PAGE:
Frieze New York
Randall’s Island Park, New York
3-6 May 2018
Tefaf New York Spring
Park Avenue Armory
4-8 May 2018
by JILL SPALDING
A sweltering heat and art dealer jitters about a softening market did not discourage attendance at the Frieze fair’s four-day celebration of art as big business. Had you ferried to Randall Island past the Black Lives Matter flag that Adam Pendleton had planted at the once-designated “Negro Point” and alongside Hank Willis Thomas’s hand-embroidered “bars and stars” lives-lost-to gun-violence riff on the American flag, you might have anticipated a political take on this socially fraught moment. Indeed, there was no shortage of activist commentary – on deracination, poverty, injustice and war – but the overriding takeaway turned out to be appealingly various; joyous and sexy, enigmatic and obvious, grounded and, I have to say, bouncy.
Orientation was a challenge; replacing the serpentine, parallel-lane tent, five interlocking tents lodged 195 galleries from 30 countries in what new director Victoria Siddall intended as a “village”. Whether looking over her shoulder to the more intimate Tefaf Spring, or forward to the much smaller first edition of Frieze Los Angeles 2019, her idea was to create interacting isles of visual stimulus informed by a cluster of new material (Frame), younger galleries (Focus) and underappreciated artists (Spotlight), so as to energize and broaden the experience of art.
Tal R. A ship called New York, 2017. Installation view. Photograph: Jill Spalding.
Tellingly, though, the established collectors I ran into were touring the risk-averse mega-dealers for their investment-guaranteed offerings. Assuring quick sales well exceeding the lowered $20,000 benchmark, the all-stars Tony Cragg, Robert Mapplethorpe, Philip Guston, Mariko Mori, Antony Gormley, Tracey Emin and Kehinde Wiley all sold by day’s end. Painting predominated, both abstract and figurative. I passed by a startling number of thickly painted canvases embedding shards and small objects, but spent a long moment at Ghebaly, delighting in talented young Franco-Belgian painter Farah Atassi’s allusive geometries, whose synthetic vocabulary vacillates between signage and figuration. And there was no ignoring Tal R’s comment on city culture, A ship called New York (Cheim & Read), a cobalt assemblage fronting a sofa against a series of large paintings on paper.
More appealing to the fledgling collectors and young-young crowd pouring in were the quirkier installations, conversation-piece word, neon and mirror works and the performance pieces parading down the aisles (who knew you could actually collect them in the form of proprietary documents detailing movements and garb?).
Installation view. Photograph: Jill Spalding.
Sometimes successfully, but more often not, gallerists long associated with blue-chip material sought to attract them with come-hither work that jarred out of context. The wall caption disclosing that Untitled (2013), a pink organism by the young Brazilian artist Maria Nepomuceno, was built of beaded drainpipe, ceramic, fibreglass, rope, resin and braided straw may have given Victoria Miro bragging rights, but had trouble holding its own under the masterful Alice Neel.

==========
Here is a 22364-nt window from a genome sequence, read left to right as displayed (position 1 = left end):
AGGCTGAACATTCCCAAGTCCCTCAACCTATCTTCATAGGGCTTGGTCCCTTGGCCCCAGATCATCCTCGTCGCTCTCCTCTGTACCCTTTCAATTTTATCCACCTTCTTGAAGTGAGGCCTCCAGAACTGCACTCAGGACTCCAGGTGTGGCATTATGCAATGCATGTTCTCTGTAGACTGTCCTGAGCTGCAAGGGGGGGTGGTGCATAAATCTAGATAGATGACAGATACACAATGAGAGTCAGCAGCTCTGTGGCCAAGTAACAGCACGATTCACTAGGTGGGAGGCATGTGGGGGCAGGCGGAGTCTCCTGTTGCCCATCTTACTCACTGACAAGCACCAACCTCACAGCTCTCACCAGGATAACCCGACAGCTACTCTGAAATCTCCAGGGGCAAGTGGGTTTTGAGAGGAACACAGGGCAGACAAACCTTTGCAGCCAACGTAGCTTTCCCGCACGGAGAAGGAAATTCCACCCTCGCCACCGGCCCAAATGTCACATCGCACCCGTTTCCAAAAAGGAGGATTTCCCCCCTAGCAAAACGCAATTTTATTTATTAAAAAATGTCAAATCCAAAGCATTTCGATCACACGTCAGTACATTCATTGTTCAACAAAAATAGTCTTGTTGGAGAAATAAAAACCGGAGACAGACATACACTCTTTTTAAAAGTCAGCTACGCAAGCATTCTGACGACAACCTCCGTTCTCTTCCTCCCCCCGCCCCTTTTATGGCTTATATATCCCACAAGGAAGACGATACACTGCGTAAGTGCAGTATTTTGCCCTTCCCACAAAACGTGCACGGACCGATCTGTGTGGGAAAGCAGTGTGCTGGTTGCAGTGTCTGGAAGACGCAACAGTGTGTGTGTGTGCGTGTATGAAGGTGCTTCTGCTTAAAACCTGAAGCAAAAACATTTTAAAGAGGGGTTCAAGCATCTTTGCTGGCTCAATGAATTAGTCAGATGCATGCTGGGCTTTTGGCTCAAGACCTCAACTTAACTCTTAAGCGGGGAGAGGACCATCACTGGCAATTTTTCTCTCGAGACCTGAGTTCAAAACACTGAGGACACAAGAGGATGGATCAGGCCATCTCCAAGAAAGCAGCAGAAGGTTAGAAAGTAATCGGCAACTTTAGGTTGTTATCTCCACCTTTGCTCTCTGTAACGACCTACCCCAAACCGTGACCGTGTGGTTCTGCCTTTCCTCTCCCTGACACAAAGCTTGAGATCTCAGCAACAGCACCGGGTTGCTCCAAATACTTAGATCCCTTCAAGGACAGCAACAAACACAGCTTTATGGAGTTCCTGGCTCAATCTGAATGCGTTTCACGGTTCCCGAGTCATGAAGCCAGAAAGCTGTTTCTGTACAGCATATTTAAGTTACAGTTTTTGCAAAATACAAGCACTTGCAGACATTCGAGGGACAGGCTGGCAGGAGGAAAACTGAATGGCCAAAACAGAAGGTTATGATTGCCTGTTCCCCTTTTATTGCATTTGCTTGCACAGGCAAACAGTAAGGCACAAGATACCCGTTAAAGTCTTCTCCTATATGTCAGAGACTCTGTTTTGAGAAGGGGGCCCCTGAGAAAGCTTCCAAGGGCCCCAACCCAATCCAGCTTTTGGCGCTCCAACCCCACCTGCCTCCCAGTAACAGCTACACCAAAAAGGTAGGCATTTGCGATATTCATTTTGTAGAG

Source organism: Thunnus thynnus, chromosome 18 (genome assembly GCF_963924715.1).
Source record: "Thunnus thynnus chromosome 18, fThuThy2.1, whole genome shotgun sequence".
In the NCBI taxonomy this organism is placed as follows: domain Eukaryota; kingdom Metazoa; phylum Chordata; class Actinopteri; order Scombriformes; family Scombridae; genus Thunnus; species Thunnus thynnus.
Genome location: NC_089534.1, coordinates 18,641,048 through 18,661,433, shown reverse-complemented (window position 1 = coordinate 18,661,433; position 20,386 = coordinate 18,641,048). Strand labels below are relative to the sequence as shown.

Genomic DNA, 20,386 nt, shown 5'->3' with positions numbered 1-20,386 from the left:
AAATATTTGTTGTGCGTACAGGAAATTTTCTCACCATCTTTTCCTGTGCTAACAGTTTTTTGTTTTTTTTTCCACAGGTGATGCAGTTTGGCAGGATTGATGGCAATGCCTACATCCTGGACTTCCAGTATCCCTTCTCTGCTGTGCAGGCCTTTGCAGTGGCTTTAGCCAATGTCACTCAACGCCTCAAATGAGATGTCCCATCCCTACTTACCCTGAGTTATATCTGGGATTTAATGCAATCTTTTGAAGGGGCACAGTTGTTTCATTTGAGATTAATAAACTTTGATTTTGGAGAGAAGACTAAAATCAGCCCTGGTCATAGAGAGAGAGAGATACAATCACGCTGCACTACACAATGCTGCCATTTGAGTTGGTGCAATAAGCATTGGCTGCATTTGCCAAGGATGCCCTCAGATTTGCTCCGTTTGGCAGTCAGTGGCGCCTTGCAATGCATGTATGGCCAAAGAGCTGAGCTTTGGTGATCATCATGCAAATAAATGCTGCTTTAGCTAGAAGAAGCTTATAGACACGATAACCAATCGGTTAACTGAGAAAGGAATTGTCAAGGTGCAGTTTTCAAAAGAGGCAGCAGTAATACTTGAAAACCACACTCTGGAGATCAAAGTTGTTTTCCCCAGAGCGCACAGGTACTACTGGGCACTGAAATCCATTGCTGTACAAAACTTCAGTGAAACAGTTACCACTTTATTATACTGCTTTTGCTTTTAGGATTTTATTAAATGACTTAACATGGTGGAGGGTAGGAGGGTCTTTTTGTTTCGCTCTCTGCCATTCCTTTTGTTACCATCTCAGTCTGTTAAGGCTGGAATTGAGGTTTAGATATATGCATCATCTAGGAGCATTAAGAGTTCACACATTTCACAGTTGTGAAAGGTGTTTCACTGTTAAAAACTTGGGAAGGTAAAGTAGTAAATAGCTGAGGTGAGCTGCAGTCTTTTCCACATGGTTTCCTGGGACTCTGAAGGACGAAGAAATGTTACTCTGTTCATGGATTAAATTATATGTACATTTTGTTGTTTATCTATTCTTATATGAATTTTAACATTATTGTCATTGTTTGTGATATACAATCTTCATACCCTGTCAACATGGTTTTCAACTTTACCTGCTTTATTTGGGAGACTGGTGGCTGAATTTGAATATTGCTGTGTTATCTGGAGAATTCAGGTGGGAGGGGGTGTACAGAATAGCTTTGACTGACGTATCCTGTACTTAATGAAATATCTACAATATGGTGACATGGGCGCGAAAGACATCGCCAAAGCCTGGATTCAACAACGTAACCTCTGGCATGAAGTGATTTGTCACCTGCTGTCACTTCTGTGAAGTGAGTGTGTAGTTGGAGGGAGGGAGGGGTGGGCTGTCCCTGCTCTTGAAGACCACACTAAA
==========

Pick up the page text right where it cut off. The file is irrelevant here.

Untitled by Maria Nepomuceno under painting by Alice Neel. Photograph: Jill Spalding.
Conceptual multimedia work by female artists grown comfortable with mixing it up – much of it stitched, woven and braided – sprouted everywhere, although too urgent to be trending since most involved social commentary. At Rachel Uffner, painter Shara Hughes captured nature’s growing frailty with wire and a tangle of wool. Winning first prize at Frame for Toronto’s Cooper Cole gallery, Jamaican sculptor Tau Lewis sewed found materials into passionate expressions of black identity. Some stepped into macho territory with tougher materials. At Michael Rosenfeld, veteran artist Mary Bauermeister engaged glass, wood and canvas for “energy sculptures” that address the philosophical paradox of spiritual physicality.
Bharti Kher. Kali, 2018. Sari, resin, metal, fibreglass. Photograph: Jill Spalding.
At Hauser & Wirth, Bharti Kher worked fabric with fibreglass to address the shifting role of India’s women. At Perrotin, Alaska transplant Paola Pivi’s I Am Adopted (2017) spun a happy tale of integration with an iron wheel gentled with feathers.
Paula Pivi. It was my choice, 2017, rubber, cast iron, engine, anser anser feathers (left); I am adopted, 2017, cast iron, engine, pavo cristatus feathers (right). Photograph: Jill Spalding.
At Tina Kim, Minouk Lim worked fabric, feathers and a ponderous camera into a disturbing preview of robotic man. Applied to standalone or wall sculptures, multiprocess intrigued. Less so, the plethora of worthy but jumbled floor confections so irritating to circumvent that I stopped noting down both artist and gallery. My problem, not theirs; although I wonder, 50 years from now, how many will survive, let alone thrive in long-term collections.
Minouk Lim. L'homme à la caméra, 2015. FRP mannequin, windbreaker, gloves, feathers, broadcast camera. Photograph: Jill Spalding.
Tom Friedman. Bowl of water displaying a live goldfish. Photograph: Jill Spalding.